Stem cells can be harvested and purified from a patient's own blood. A specialized medicine is given first to stimulate the release of stem cells from the bone marrow into the blood. There are several theories about how stem cells may affect myelin production. Bone marrow stem cells seem to enter the brain and somehow provide cues to cells in the nervous system. Researchers think that proteins secreted from the stem cells might "re-activate" oligodendrocytes that have stopped making myelin. A second theory is that proteins released by the bone marrow stem cells might trigger immature cells in the brain to develop into new functioning oligodendrocytes. A final theory is that bone marrow stem cells may actually fuse with cells in the brain. Whatever the mechanism, some patients improve in ways that suggest nerve repair. This is according to experimental studies.
We have a long way to go before we will fully understand the way that bone marrow stem cells interact with brain cells. But the possibility that this might provide a treatment for nerve injury is very, very exciting. If stem cells can trigger nerve repair in MS, this treatment may eventually help people with other degenerative brain diseases, such as Alzheimer's and Parkinson's disease.
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More News In Brief
- Blood Test May Help Monitor Thyroid Cancer. Thyroid cancer is treatable with surgery and radioactive iodine treatment. But this cancer can recur. New research has identified two specific proteins (called "microRNA" particles) that may help us to treat and monitor thyroid cancer. The most common kind of thyroid cancer, papillary thyroid cancer, contains these two proteins in samples of the cancer. If the microRNA proteins are in high concentration within the cancer sample, this predicts that the cancer will be aggressive. This may help doctors to decide whether or not to treat the cancer with multiple therapies. Also, after a cancer has been treated, watching for these two proteins in the blood appears useful. High levels in the blood can signal a return of cancer. The microRNA tests might eventually allow us to monitor this cancer well enough that we could detect early recurrence. Research describing the proteins was published online October 28 in the journal Cancer.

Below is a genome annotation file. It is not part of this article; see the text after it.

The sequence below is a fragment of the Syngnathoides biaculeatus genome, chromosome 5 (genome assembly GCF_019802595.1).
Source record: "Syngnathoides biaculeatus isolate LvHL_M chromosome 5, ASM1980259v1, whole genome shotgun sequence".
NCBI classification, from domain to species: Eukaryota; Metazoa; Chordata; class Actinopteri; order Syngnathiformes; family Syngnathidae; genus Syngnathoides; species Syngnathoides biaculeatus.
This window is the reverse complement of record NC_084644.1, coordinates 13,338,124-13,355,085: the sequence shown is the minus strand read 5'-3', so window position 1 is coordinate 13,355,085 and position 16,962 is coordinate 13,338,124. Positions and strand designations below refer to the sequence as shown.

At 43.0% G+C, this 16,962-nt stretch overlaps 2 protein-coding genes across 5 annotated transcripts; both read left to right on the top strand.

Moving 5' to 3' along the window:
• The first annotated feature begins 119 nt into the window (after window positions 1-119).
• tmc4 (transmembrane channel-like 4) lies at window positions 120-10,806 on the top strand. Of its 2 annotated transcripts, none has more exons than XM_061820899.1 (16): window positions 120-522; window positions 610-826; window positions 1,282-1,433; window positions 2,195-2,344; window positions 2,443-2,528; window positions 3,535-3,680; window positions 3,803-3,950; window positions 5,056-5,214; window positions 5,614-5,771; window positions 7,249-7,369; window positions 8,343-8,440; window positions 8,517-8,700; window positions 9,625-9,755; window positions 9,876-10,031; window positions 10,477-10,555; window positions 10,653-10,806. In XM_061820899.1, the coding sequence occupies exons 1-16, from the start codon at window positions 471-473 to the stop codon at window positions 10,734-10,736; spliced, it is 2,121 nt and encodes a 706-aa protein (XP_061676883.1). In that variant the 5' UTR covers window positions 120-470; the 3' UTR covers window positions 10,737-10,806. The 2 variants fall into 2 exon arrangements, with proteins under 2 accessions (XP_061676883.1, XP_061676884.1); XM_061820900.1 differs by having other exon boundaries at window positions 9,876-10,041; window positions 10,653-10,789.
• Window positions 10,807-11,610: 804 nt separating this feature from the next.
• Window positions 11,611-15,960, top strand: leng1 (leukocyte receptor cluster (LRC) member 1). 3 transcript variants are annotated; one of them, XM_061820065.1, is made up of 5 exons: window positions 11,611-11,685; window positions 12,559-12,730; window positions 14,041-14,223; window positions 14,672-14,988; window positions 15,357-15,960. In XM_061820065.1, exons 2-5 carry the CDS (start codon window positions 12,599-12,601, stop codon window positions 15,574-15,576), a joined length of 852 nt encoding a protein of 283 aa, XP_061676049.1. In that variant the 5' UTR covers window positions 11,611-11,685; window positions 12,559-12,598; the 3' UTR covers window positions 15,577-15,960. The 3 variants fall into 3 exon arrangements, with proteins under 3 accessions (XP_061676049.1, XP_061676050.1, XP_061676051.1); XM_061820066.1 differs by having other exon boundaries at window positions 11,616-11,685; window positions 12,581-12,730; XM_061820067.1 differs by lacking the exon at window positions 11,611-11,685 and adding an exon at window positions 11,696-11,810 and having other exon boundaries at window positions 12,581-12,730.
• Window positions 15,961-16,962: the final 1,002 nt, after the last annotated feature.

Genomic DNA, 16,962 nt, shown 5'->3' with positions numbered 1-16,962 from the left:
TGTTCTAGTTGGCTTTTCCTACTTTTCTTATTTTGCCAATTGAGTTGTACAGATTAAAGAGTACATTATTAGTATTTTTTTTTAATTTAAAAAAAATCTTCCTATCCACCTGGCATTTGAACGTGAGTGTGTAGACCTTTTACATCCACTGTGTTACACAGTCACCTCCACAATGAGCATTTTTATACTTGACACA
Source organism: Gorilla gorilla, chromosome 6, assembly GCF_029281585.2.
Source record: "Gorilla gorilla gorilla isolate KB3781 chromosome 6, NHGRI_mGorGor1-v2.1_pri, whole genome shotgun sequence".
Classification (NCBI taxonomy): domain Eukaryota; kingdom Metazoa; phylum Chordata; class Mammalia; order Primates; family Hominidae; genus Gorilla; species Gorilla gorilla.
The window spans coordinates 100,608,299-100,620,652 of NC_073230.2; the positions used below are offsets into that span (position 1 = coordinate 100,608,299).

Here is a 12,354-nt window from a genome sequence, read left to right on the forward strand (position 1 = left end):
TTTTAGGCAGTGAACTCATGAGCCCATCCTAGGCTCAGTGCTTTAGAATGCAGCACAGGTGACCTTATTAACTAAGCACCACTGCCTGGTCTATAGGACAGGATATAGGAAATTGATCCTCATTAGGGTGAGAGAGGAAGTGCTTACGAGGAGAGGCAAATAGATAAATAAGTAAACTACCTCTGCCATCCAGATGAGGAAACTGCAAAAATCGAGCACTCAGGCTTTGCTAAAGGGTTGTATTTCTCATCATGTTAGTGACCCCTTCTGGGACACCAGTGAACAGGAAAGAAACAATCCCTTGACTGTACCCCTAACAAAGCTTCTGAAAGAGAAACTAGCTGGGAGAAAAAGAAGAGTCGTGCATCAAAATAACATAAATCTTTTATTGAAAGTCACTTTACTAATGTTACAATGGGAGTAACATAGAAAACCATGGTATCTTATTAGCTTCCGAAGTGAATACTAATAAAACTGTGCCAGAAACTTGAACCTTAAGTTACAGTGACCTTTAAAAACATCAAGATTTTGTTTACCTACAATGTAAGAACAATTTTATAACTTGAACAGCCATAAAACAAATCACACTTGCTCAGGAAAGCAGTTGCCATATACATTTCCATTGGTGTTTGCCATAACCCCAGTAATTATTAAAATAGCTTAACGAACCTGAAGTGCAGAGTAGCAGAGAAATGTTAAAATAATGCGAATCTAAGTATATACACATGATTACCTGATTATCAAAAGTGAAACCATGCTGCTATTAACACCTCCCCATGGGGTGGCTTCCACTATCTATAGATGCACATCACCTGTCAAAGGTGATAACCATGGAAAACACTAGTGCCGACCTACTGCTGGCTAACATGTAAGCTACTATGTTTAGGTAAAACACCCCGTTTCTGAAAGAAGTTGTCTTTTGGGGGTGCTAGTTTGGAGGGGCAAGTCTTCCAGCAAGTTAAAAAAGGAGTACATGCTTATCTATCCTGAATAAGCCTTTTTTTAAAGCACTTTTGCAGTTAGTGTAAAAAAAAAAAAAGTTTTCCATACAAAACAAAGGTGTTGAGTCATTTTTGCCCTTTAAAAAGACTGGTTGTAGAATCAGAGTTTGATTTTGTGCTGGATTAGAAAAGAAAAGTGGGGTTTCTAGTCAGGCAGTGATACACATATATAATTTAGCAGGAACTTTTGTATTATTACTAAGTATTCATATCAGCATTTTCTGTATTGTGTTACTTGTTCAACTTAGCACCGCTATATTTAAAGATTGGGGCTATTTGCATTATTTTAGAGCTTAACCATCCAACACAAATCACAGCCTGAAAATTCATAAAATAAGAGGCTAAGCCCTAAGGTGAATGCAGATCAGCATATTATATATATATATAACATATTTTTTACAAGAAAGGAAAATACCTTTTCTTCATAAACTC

Many patients with a history of thyroid cancer are treated with fairly high doses of thyroid hormone — this is to keep the remaining cells from the thyroid gland quiet, and to prevent any remaining cancer from being stimulated to grow. But too much thyroid hormone is bad for bone health and heart health. Maybe with new ways to monitor for recurrence of thyroid cancer, we will eventually feel safe discontinuing this long-term treatment, and we will avoid these side effects.
Radiation Treatment for Breast Cancer Is Linked to Future Heart Trouble. Radiation treatments are an important part of breast cancer treatment. But they expose the heart and lungs to radiation. Heart disease caused by the radiation can become apparent a decade or more after treatment. Some of the problems that can result include pericarditis (inflammation in the sack around the heart), coronary artery disease, valve scarring, heart failure and abnormal heart rhythms.
Previous studies have shown that radiation to the left side of the chest is particularly likely to result in heart problems. A group of radiation oncologists (cancer specialists) has identified factors that are most likely to increase heart risks. They published their findings October 28 in JAMA Internal Medicine. They found that having the treatments on the left side was worse than on the right. Receiving the treatments while lying on your back (instead of belly) was found to expose the heart more fully to radiation. And the intensity of the radiation mattered. In addition, having other risk factors for heart disease (including high cholesterol levels, smoking and high blood pressure) seemed to multiply the radiation risks. The authors proposed that women having radiation treatments should receive the safest dose and position possible. They also should take steps to reduce their other risk factors for heart disease during and after their radiation treatments.
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Mary Pickett, M.D., is an associate professor at Oregon Health Science University where she is a primary care doctor for adults. She supervises and educates residents in the field of Internal Medicine, for outpatient and hospital care. She is a Lecturer for Harvard Medical School and a Senior Medical Editor for Harvard Health Publications.